Lay a piece of pipe over the foam, step on it, and create a void where the saw blade won't cut foam. Also, use a shallow cutting depth, good side down for the ply, and tape the back. Remove the tape toward the cut edge so it doesn't splinter.
-- In order that people may be happy in their work, these three things are needed: They must be fit for it. They must not do too much of it. And they must have a sense of success in it. -- John Ruskin, Pre-Raphaelitism, 1850
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The Home Depots around here will do one or two cuts free. I have them rough cut the sheet into a couple of pieces and do the final cutting at home. Safer for me and easier to transport.
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Bill wrote:

Yes. Especially when following normal precautions.
In addition, it would require a really powerful saw to throw half a sheet of 3/4" plywood instead of:
a) Cutting into the stock, or b) Stalling the motor
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On 2/8/2010 6:33 AM, HeyBub wrote:

A 3HP cabinet saw will kickback a half sheet of 3/4" ply with enough force to make you stop talk politics, if only momentarily. ;)
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We need a "like" button on usenet. :-)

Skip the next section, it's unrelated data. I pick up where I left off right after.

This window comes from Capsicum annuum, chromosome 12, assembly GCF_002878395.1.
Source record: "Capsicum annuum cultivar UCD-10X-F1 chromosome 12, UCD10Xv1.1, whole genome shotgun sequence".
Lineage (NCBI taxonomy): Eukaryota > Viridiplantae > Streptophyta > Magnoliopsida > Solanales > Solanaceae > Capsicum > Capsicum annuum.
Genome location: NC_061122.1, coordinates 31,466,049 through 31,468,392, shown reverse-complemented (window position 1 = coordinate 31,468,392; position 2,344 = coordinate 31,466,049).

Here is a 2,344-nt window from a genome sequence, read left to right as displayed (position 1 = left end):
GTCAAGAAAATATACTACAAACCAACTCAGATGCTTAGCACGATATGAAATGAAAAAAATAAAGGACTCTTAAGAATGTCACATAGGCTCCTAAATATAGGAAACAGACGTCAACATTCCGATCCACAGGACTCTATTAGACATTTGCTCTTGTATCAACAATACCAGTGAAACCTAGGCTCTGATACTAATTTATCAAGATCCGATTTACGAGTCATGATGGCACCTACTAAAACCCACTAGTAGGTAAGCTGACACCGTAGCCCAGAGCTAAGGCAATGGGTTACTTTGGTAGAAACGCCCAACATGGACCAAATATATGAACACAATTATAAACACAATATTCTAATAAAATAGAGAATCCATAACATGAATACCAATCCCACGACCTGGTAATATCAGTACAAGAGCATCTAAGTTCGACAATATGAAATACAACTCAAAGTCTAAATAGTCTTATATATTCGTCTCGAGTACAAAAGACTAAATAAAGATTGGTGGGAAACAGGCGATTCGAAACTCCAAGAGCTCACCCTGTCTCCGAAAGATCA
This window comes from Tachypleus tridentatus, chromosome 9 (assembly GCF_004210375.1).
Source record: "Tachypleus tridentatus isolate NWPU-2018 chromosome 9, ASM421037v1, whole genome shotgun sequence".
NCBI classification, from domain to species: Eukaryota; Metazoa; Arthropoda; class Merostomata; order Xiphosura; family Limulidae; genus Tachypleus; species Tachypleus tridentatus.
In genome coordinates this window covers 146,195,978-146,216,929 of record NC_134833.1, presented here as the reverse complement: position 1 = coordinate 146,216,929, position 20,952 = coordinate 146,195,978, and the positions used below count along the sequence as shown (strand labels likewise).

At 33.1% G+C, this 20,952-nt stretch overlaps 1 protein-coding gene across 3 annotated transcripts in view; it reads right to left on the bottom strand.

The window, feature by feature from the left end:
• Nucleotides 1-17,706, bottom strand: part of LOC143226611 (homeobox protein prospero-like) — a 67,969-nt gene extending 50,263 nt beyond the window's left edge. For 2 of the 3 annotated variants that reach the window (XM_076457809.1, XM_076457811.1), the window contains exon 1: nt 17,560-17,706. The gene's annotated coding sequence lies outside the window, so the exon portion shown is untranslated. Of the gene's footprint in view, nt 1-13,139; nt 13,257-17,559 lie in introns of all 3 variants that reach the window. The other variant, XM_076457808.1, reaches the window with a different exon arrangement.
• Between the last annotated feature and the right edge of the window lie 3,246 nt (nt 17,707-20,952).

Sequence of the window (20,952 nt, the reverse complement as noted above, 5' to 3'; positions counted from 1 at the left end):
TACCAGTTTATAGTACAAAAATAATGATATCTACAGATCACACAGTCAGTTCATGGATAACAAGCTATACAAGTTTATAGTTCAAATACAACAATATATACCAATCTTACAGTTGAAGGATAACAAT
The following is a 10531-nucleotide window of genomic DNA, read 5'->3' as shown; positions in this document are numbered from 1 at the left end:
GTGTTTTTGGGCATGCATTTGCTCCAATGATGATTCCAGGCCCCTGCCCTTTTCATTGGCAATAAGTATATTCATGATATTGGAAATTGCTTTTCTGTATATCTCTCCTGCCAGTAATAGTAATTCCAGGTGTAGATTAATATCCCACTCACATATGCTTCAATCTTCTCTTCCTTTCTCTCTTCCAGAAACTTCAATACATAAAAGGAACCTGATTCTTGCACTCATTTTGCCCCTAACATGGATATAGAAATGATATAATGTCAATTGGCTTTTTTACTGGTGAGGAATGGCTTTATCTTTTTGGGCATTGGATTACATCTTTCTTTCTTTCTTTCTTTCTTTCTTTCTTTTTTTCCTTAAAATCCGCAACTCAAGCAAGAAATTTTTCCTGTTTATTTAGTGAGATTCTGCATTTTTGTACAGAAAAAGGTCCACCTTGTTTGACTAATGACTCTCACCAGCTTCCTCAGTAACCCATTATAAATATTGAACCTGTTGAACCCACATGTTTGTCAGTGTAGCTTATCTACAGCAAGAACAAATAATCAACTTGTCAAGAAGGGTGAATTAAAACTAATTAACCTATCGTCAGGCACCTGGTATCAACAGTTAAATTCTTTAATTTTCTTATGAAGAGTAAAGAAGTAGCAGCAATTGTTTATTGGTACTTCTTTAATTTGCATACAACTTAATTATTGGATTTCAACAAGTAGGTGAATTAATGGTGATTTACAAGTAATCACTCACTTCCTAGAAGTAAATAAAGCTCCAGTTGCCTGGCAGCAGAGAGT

Luigi
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Luigi Zanasi wrote:

entire email using those two buttons with and occasional word interspersed now and then.
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On 2/8/2010 12:47 AM, Bill wrote:

Yeps, you definitely haven't been there for a while. Columbia Forest Products has been supplying Home Depot with Formaldehyde free plywood since 2005. ;)
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Swingman wrote:

The Formaldehyde Departme..,oops I mean the Eco-friendly Fabricated Building Materials departments is an area I have tended to avoid ; ) I've been carefully inching my way back since I bought a house. I wore a dust mask at the Woodworkers Show this year and had no problems (unlike the previous 2 years).
Bill
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on most contractor's saws (120v) minor. Just keep out of the way and use outfeed rollers or table, along with something at the side. When I had a shop, I built a little 12X30" table just the height of the TS and kept it to the left of the TS. A couple shelves in the table really added to its utility.
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This reminds me of something I saw in the past year or so. Plan for a cart for moving plywood sheets. Cart - like hand cart - swung the sheet up parallel to the floor and morphed into an infeed table.
Shopnotes?
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wrote:

Or perhaps, a tablesaw panel lifter. http://www.leevalley.com/wood/page.aspx?c=1&pb580&cat=1,41080,51225&ap=1
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That's something like it, but the one I saw had a couple wheels for rolling the panel to the saw.
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wrote:

Think I remember the cart you're referring to. It was hinged at both ends at 2' where the middle of a 4x8 sheet of wood would sit in the cart. One would then swing the 4x8 sheet parallel to the ground and then slide it onto a flat surface or a table saw for example.
Someone will post the link to it.
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Sounds like.

I searched, but didn't find anything close.